The Marble

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My youngest son started middle school this week in a town roughly 40 minutes from our home.  He will have to start fresh with new friends, new teachers, a new culture and new expectations.  Even though he is up for the challenge, he is understandably anxious.

In new situations, it is natural to feel uneasy and overwhelmed.   Mindfulness shifts the attention inward like a spotlight on these thoughts and feelings and calming yourself can be as simple as observing your breath. However, it can be difficult in new situations to remember to breathe and be present.  When the anxiety upsets our balance, it may just take a simple reminder to bring it back.

Enter the Marble – my son was given a marble to keep in his pocket as a reminder to breathe.  Each time he reached into his pocket and felt the marble, it was his queue to be mindful of his breath, inhaling and exhaling and being present, calming any anxiety he may feel in that moment.

It is proven that mindfulness helps strengthen attention, adaptability, emotional regulation, compassion, calming and resilience.  To think, it can all start with a simple breath, and sometimes a simple reminder.

Embrace the moment!

Mindful Moose

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Walking

I love my morning walks they have become a daily ritual I look forward to.  Some days I exit my house with a mind full of chatter, I can walk for an hour and return home unaware of the experience, I have been in my head for the entire journey.   I live just behind a beautiful provincial park, so to wander through this amazing park and not truly notice it – well, that is just criminal.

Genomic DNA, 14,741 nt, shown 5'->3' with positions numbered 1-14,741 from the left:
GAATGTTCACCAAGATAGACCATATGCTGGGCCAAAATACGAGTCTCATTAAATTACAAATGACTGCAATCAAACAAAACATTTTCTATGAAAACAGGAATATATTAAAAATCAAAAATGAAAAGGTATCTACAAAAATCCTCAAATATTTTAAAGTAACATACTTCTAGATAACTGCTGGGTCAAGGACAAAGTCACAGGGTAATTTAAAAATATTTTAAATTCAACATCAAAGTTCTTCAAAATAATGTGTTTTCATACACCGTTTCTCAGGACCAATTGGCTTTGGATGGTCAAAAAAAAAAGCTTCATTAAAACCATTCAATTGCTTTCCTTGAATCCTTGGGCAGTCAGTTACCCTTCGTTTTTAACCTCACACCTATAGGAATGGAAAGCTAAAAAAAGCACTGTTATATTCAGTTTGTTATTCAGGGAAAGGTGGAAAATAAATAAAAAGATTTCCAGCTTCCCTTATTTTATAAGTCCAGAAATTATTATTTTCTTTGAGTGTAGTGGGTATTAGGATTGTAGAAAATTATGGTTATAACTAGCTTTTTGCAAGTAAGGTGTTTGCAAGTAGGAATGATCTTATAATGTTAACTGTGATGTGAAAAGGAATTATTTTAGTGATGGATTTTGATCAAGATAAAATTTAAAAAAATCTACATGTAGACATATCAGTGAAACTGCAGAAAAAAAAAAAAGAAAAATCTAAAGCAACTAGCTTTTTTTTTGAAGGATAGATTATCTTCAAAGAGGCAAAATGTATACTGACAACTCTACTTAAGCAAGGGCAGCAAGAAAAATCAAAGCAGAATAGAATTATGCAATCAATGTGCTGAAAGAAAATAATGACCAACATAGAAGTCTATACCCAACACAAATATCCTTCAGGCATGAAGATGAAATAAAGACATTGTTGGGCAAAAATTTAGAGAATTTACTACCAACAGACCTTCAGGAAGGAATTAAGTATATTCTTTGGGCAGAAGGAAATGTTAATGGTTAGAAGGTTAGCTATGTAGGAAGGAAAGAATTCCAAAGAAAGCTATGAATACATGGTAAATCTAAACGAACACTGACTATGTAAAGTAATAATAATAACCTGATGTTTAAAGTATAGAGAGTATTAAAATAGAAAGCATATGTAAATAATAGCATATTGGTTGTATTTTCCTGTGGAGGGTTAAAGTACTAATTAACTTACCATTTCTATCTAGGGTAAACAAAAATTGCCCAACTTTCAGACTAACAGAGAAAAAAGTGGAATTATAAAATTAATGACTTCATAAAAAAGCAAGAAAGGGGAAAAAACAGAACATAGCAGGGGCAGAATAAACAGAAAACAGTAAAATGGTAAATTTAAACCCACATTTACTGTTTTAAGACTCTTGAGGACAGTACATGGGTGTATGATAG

I have found if I set an intention for my walk I can remain somewhat present to the experience.  ‘somewhat.’  Our minds naturally wander through thoughts, and that is okay;  when I am walking and notice my thoughts drifting to the chatter, I take a breath and bring myself back to the moment.

At the beginning of my walk, I take a moment to just breathe in the air, being aware of my breath as I inhale and exhale.  Once I start walking I cycle through my senses.  Sights, sounds, scents.  Today I started by observing the trees and the changing colors, the sky, and the clouds, the bright pink sun, the birds, and insects.  Next, I listened to the sounds surrounding me, the wind through the leaves, the pounding step of the runner that just passed me, the river moving by me and the plane overhead.  What can you smell? today it was the scent of freshly fallen leaves and crisp morning air.

Now soften all your senses and take in the experience, be mindful of your surroundings and your place within them.  Open your heart with gratitude and appreciation for the beauty that surrounds you.

Embrace the moment!

 

Mindful Moose

 

 

 

Patterns

My husband and kids attended an event at a beautiful lake in central Alberta over the weekend.   After the event, many of the attendees posted a great number of pictures on social media. Excitedly I looked through the pictures and saw the amazing faces of the families that attended – moms and dads, grandmas and numerous kids.  However, I notice as I scan the photos that my jaw is tight, and my shoulders are becoming tense.  I recognize that I am feeling very sad and hurt.  It takes me a minute to understand why but then I realize that in going through the many photos posted, there isn’t one picture of my family.

Immediately I judge myself. I shouldn’t be upset, I shouldn’t feel hurt and why am I feeling sad over a series of posted photos?  But the feelings of hurt have settled in.  I start questioning my families value.  I feel sad that the faces of my own children are absent from the collage of photos and the anxiety I try so hard to avoid starts to take hold.